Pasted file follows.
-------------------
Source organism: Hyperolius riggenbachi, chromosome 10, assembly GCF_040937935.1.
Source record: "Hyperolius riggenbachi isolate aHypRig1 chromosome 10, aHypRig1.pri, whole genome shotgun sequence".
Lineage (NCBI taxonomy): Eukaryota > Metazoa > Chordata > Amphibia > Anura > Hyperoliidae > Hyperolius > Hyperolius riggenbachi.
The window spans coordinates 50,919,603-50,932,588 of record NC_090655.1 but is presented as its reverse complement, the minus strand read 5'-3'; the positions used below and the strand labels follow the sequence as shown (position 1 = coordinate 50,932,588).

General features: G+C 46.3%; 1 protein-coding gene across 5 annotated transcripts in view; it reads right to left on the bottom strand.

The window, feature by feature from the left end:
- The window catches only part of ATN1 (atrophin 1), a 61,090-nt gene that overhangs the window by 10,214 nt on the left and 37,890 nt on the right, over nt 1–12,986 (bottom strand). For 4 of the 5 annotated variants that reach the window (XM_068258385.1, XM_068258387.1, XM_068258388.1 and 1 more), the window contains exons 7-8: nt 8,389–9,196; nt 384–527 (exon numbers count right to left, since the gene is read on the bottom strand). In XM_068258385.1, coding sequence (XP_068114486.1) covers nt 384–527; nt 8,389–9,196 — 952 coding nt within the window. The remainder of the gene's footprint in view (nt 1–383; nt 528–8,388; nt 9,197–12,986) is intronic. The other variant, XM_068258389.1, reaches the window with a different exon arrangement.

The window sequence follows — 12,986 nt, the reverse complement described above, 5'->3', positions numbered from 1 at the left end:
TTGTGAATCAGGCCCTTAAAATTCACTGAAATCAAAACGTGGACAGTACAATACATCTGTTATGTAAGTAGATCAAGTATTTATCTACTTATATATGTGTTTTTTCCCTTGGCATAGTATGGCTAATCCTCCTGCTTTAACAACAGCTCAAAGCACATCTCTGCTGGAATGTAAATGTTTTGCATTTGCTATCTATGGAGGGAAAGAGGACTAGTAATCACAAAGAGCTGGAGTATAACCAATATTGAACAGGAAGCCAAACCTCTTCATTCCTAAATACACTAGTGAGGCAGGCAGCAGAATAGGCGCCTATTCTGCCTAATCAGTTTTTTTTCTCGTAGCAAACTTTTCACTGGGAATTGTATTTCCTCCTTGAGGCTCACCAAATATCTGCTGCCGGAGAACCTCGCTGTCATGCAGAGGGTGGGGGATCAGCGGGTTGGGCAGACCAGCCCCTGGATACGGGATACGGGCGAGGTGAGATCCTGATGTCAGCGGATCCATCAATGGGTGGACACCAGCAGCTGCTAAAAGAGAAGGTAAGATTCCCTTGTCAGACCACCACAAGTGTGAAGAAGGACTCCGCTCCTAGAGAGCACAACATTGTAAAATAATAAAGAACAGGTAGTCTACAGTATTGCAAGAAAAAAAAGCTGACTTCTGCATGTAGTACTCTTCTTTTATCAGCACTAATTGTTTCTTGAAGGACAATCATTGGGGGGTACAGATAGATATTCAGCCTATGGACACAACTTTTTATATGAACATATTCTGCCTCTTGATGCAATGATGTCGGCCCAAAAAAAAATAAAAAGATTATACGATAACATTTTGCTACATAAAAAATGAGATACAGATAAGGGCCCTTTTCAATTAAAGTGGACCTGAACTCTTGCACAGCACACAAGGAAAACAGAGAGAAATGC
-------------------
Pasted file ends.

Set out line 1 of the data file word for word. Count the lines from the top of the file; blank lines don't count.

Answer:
Source organism: Hyperolius riggenbachi, chromosome 10, assembly GCF_040937935.1.